Theresa May has sought to reassure world leaders that her Brexit deal is "good for the global economy".
The PM was speaking at the G20 summit in Argentina, where she has met leaders for talks on trade deals after Brexit.
She said they were "keen" to sign free trade agreements and wanted certainty, which she pledged her deal would bring.
Asked about her legacy as PM, she said there was "a lot more for me still to do, not least being the prime minister that does take the UK out of the EU".
The G20, which this year holds its summit in Buenos Aires, is made up of the 19 of the world's most industrialised nations, plus the European Union.
It accounts for 85% of the world's economic output and two-thirds of the world's population.
"For the first time in more than four decades, the UK will have an independent trade policy," she told reporters at a press conference.
"That this deal sets a path for the UK to a brighter future has been affirmed by the discussions I've had on trade over the past two days with friends and partners making clear that they are keen to sign and implement ambitious free trade agreements as soon as possible."
'Certainty for the future'
The summit came as another government minister, Sam Gyimah, resigned over Mrs May's Brexit deal, saying he would vote against it when the agreement goes before Parliament on 11 December.
Labour, the Lib Dems, the SNP, the DUP and many other Tory MPs have said they will also vote against it.
Asked about the situation back in the UK, Mrs May said: "The next nine days are a really important time for our country leading up to the vote on this deal.
"I will be talking with members of Parliament obviously and explaining to them why I believe this is a good deal for the UK.
"Why it is a deal that delivers on Brexit but it is also a deal that protects jobs and the economy and why passing this deal in the vote that takes place in the House of the Commons will take us to certainty for the future, and that failure to do that would only lead to uncertainty.
"What I've been hearing here at the G20 is the importance of that certainty for the future."
The Brexit deal has already been agreed between the EU and UK.
If MPs reject the deal, a number of things could happen - including leaving with no deal, an attempt to renegotiate or a general election.
Analysis: Support for May's Brexit deal seems to be shrinking
By Laura Kuenssberg, BBC political editor
Asked if this might be her last overseas trip, the prime minister insisted "there's a lot more for me to do".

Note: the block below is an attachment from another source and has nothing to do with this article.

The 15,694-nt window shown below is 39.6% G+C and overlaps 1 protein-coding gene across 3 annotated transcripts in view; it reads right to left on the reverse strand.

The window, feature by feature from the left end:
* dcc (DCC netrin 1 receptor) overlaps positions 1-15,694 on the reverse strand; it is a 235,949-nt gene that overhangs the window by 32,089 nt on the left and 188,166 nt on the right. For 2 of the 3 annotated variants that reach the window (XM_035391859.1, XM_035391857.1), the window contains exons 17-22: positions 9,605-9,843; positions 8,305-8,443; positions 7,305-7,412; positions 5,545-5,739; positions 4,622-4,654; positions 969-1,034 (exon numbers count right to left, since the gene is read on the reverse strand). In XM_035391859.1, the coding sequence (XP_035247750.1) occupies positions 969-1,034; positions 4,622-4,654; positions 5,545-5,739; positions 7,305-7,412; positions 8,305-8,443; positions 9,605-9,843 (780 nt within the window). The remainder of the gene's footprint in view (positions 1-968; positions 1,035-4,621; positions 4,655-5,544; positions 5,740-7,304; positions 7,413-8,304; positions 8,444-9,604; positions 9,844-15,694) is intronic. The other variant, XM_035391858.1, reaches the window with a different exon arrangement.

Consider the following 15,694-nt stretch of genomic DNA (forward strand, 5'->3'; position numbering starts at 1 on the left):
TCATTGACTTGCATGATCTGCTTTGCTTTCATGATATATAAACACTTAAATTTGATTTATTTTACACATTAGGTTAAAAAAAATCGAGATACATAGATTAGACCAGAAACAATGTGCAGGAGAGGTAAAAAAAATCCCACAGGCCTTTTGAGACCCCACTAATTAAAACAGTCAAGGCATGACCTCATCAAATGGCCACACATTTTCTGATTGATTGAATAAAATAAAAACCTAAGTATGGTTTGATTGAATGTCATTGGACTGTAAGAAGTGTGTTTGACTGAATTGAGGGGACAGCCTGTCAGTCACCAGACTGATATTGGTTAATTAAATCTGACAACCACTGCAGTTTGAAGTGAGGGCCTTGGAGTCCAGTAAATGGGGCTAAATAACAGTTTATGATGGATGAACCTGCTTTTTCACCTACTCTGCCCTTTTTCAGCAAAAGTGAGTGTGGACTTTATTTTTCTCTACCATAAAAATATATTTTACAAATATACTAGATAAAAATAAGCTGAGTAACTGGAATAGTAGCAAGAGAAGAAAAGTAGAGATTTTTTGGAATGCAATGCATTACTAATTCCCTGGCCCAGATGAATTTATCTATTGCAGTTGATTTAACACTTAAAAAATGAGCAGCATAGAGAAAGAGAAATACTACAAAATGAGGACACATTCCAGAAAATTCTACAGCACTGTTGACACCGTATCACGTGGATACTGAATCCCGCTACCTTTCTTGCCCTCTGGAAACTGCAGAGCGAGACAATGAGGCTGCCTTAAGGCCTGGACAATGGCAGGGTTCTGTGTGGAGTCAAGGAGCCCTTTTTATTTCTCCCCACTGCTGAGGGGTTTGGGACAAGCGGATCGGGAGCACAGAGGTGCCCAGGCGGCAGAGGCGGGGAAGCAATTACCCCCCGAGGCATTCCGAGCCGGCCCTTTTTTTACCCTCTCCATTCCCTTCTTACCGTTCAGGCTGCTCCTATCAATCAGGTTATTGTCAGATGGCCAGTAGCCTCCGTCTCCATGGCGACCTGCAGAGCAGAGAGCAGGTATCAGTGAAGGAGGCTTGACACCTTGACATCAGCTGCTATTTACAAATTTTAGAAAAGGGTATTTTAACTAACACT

A senior member of the government told me not only would she not have discussions about losing the vote - only about how to win it - but that those who believed that Theresa May would quit if her deal fell were misreading her.
They said that she would "not go until she was forced to go" and, contrary to some of the speculation in Westminster, even a heavy defeat for her plan would not automatically see her depart.
Of course, many of her critics - and the opposition parties - would beg to differ.
Mrs May held one-to-one talks with the leaders of Australia, Canada, Japan, Turkey and Chile.
The Japanese prime minister, Shinzo Abe, urged her to avoid a no-deal Brexit.
Major Japanese companies such as Nissan - which employs 7,000 people at Britain's biggest car factory in Sunderland - and Honda are concerned about the possible impact on their supply chains across Europe.
She said told him she was confident Japanese businesses in the UK would continue to trade well with the EU.
Mrs May also held talks with Australian Prime Minister Scott Morrison, who praised her "great determination on one of the most vexed issues I think there is".
The prime minister was also quizzed about her meeting with the Saudi Crown Prince Mohammed bin Salman - who she shook hands with - on Friday.
She did not say whether she had confronted him directly over the murder of journalist Jamal Khashoggi at Saudi Arabia's consulate in Istanbul in October.
"What I said to the Crown Prince yesterday was the importance of a full, credible and transparent investigation that identifies those who were involved and the importance of ensuring that those who were involved are held to account," she said.
"That is the message we have consistently given since the terrible murder of Jamal Khashoggi and it is a message we will continue to give."